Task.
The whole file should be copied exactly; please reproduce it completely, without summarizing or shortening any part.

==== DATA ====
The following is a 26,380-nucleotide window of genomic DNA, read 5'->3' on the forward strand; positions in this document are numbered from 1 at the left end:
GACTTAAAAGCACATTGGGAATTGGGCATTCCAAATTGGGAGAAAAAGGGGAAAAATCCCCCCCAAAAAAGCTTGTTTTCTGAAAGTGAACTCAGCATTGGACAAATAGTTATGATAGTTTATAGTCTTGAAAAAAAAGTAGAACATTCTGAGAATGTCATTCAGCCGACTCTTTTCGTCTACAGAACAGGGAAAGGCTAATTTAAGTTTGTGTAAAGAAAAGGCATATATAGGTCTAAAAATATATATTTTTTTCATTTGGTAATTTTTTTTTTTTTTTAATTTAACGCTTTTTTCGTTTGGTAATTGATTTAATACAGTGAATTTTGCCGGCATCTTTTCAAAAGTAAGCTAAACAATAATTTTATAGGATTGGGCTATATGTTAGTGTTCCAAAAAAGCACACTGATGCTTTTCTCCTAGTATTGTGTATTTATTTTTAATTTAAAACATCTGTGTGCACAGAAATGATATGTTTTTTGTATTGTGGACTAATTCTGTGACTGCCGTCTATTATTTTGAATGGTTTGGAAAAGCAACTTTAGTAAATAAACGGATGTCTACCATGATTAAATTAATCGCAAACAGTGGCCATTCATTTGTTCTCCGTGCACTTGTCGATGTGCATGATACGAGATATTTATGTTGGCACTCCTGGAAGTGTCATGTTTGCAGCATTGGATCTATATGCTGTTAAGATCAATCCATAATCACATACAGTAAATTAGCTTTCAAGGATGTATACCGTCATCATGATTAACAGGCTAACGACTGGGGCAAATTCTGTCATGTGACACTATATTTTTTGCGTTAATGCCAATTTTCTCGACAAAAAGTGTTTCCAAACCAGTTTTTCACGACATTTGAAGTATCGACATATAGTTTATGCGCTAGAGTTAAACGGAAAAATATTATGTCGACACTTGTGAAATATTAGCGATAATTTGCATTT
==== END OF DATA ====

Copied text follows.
The following is a 26,380-nucleotide window of genomic DNA, read 5'->3' on the forward strand; positions in this document are numbered from 1 at the left end:
GACTTAAAAGCACATTGGGAATTGGGCATTCCAAATTGGGAGAAAAAGGGGAAAAATCCCCCCCAAAAAAGCTTGTTTTCTGAAAGTGAACTCAGCATTGGACAAATAGTTATGATAGTTTATAGTCTTGAAAAAAAAGTAGAACATTCTGAGAATGTCATTCAGCCGACTCTTTTCGTCTACAGAACAGGGAAAGGCTAATTTAAGTTTGTGTAAAGAAAAGGCATATATAGGTCTAAAAATATATATTTTTTTCATTTGGTAATTTTTTTTTTTTTTTAATTTAACGCTTTTTTCGTTTGGTAATTGATTTAATACAGTGAATTTTGCCGGCATCTTTTCAAAAGTAAGCTAAACAATAATTTTATAGGATTGGGCTATATGTTAGTGTTCCAAAAAAGCACACTGATGCTTTTCTCCTAGTATTGTGTATTTATTTTTAATTTAAAACATCTGTGTGCACAGAAATGATATGTTTTTTGTATTGTGGACTAATTCTGTGACTGCCGTCTATTATTTTGAATGGTTTGGAAAAGCAACTTTAGTAAATAAACGGATGTCTACCATGATTAAATTAATCGCAAACAGTGGCCATTCATTTGTTCTCCGTGCACTTGTCGATGTGCATGATACGAGATATTTATGTTGGCACTCCTGGAAGTGTCATGTTTGCAGCATTGGATCTATATGCTGTTAAGATCAATCCATAATCACATACAGTAAATTAGCTTTCAAGGATGTATACCGTCATCATGATTAACAGGCTAACGACTGGGGCAAATTCTGTCATGTGACACTATATTTTTTGCGTTAATGCCAATTTTCTCGACAAAAAGTGTTTCCAAACCAGTTTTTCACGACATTTGAAGTATCGACATATAGTTTATGCGCTAGAGTTAAACGGAAAAATATTATGTCGACACTTGTGAAATATTAGCGATAATTTGCATTT